Bad Medicine, Again: Bush Stem Cell Veto All Wrong
In a dubious historic achievement, the Bush White House has now twice exercised its veto over a bill that was twice passed with bipartisan majorities in both houses of Congress—once when Congress was controlled by Republicans, once when controlled by Democrats. The bill that would make more stem cell lines eligible for federal research funding is supported by a solid majority of Americans in every survey and by every major medical research organization and university in the country.
Even the president’s own director of the National Institutes of Health, Dr. Elias Zerhouni, told the Senate that, due to Bush administration policy, scientists in the
The administration cites an ethical objection to research that would involve the destruction of human embryos. Yet surely the administration knows that by federal rules no tax dollars can be used to destroy embryos, only to conduct research using the potent cells that come from them. And surely the administration also knows that the embryos would come from fertility clinics with no chance of being implanted into a woman, and with full informed consent of the couple, and no money changing hands.
This White House believes itself to be in a better position to judge what should be done with these stem cells than the men and women who donate them.
White House officials may protest that recent scientific papers present other possible cell sources. Yet not a single scientist who is pursuing research on any kind of cell has said that research involving embryonic stem cells should stop. On the contrary, because scientists know well that a single approach is unlikely to provide a universal solution, they are as one in advocating funding from all sources and for all types of stem cell research.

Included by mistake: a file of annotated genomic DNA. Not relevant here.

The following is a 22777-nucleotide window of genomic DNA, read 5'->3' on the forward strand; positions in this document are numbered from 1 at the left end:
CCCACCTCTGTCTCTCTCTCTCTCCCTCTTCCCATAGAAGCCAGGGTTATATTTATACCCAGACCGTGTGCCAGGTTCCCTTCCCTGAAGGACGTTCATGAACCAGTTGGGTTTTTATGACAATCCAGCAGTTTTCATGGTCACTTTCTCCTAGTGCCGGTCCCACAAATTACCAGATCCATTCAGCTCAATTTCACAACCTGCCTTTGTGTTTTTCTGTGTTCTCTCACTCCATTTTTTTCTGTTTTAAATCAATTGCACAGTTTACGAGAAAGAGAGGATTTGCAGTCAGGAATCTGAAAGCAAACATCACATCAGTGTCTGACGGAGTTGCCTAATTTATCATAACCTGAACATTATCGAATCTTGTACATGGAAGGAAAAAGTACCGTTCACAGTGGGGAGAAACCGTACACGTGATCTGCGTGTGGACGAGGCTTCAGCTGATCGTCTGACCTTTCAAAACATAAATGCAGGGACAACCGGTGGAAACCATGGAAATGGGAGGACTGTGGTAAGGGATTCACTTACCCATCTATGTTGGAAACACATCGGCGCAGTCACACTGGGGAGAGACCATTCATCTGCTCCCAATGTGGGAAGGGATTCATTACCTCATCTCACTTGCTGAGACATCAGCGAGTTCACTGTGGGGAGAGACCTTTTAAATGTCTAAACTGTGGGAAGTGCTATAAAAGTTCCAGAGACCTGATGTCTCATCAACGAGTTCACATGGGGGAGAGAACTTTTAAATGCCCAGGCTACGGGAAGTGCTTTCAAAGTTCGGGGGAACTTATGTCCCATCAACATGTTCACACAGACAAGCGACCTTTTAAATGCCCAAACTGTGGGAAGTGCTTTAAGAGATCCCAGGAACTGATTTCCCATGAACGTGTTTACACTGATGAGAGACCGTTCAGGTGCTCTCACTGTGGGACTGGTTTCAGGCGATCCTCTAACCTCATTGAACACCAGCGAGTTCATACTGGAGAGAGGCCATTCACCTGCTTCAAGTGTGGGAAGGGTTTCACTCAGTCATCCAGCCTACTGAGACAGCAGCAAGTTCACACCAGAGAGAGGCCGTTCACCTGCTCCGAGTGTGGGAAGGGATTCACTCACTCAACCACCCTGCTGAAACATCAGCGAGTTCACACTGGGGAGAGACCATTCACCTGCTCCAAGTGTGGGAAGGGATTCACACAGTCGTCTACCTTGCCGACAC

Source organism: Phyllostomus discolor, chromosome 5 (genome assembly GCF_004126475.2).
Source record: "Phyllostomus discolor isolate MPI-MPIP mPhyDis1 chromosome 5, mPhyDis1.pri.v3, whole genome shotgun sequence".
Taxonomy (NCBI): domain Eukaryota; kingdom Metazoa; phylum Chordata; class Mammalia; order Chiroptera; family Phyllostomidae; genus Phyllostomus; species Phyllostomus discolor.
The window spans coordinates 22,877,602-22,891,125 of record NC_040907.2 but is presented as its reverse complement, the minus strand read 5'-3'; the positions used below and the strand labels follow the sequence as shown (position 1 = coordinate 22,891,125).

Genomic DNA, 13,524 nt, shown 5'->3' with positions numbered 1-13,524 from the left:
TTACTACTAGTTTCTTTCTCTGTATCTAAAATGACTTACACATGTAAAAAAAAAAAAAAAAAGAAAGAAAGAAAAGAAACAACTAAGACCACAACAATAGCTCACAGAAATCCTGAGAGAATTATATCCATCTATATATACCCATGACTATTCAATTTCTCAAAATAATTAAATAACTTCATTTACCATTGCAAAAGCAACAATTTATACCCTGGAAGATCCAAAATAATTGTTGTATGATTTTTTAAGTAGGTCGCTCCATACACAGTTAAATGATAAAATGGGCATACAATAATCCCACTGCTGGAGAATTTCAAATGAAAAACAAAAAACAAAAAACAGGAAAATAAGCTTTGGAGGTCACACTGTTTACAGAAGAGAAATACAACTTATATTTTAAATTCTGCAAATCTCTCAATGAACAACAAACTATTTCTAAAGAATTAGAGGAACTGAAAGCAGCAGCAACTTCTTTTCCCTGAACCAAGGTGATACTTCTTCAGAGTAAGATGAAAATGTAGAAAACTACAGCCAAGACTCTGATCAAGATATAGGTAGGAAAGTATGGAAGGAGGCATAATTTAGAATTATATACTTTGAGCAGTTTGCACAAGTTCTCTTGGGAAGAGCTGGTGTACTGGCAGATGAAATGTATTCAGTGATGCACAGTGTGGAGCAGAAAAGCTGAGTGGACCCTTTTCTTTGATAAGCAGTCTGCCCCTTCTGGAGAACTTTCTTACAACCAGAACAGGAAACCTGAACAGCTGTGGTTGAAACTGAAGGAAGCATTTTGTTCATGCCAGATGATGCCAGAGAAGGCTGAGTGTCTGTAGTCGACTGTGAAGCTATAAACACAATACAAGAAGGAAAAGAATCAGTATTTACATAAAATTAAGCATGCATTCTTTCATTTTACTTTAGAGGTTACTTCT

Embryonic stem cell research will continue in spite of this veto, but it will have to be done largely without federal funds, which are by far the largest single source of research support in the world. And it will be done in other countries. Years from now Nobel prizes for breakthroughs in the use of stem cells may be awarded to scientists only just beginning their careers. Unfortunately, those awards could go to those getting started on this research outside of the
That is a question the American people deserve to have answered.
Jonathan D. Moreno, Ph.D., is the David and Lyn Silfen University Professor and Professor of Medical Ethics and the History and Sociology of Science at the University of Pennsylvania and a Senior Fellow at the Center for American Progress.
Sam Berger is a Researcher at the Center for American Progress.
For more information, please see:
- Divided We Fail: The Need for National Stem Cell Funding
- HOPE is not Enough
- Embryonic Stem Cell Research by the Numbers
To speak with our experts on this topic, please contact:
Print: Liz Bartolomeo (poverty, health care)
202.481.8151 or email@example.com
Print: Tom Caiazza (foreign policy, energy and environment, LGBT issues, gun-violence prevention)
202.481.7141 or firstname.lastname@example.org
Print: Allison Preiss (economy, education)
202.478.6331 or email@example.com
Print: Tanya Arditi (immigration, Progress 2050, race issues, demographics, criminal justice, Legal Progress)
202.741.6258 or firstname.lastname@example.org
Print: Chelsea Kiene (women's issues, TalkPoverty.org, faith)
202.478.5328 or email@example.com
Print: Beatriz Lopez (Center for American Progress Action Fund)
202.741.6255 or firstname.lastname@example.org
Spanish-language and ethnic media: Rafael Medina
202.478.5313 or email@example.com
TV: Rachel Rosen
202.483.2675 or firstname.lastname@example.org
Radio: Sally Tucker
202.481.8103 or email@example.com